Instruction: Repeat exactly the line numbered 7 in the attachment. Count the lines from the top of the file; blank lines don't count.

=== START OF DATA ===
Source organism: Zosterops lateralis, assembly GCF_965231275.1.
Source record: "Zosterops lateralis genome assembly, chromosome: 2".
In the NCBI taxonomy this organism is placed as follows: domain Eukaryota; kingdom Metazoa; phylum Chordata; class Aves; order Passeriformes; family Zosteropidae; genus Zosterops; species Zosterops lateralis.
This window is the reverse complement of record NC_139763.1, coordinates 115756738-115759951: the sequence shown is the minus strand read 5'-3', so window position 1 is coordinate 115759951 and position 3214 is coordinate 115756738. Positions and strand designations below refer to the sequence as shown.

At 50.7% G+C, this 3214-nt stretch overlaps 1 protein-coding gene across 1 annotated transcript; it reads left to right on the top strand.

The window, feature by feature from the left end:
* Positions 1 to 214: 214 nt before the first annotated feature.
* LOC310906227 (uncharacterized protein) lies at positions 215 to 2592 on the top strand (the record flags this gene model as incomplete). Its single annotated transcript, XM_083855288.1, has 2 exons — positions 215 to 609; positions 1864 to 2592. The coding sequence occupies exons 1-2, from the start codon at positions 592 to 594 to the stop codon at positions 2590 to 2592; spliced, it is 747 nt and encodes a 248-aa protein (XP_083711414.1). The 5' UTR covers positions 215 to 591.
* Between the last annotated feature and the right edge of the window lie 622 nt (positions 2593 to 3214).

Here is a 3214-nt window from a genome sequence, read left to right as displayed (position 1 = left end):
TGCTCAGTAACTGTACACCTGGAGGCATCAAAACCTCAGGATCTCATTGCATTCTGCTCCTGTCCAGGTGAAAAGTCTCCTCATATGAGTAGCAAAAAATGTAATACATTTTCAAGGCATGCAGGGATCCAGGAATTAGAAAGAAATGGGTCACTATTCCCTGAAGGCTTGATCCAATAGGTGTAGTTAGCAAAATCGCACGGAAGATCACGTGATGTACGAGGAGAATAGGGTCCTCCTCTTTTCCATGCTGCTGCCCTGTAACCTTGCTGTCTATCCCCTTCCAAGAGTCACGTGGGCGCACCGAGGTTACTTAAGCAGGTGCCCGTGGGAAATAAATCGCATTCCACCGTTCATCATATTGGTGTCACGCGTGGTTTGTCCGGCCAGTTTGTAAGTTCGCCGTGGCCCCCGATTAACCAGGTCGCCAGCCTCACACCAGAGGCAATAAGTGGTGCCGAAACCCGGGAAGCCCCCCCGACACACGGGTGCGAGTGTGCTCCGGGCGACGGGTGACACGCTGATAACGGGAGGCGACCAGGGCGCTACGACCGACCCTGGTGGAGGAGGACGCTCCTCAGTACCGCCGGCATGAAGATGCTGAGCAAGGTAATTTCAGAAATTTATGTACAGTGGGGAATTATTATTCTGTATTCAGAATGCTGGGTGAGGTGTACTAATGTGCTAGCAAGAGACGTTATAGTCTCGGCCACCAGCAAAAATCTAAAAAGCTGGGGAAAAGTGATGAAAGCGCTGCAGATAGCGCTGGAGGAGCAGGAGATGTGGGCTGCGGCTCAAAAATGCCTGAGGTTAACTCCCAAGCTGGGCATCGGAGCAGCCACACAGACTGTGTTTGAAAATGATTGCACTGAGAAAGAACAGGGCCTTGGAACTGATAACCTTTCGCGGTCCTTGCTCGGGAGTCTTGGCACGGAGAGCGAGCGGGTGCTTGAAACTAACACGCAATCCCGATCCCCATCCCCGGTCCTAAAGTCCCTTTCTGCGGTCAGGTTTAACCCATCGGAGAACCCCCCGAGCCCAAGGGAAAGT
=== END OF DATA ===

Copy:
* Positions 1 to 214: 214 nt before the first annotated feature.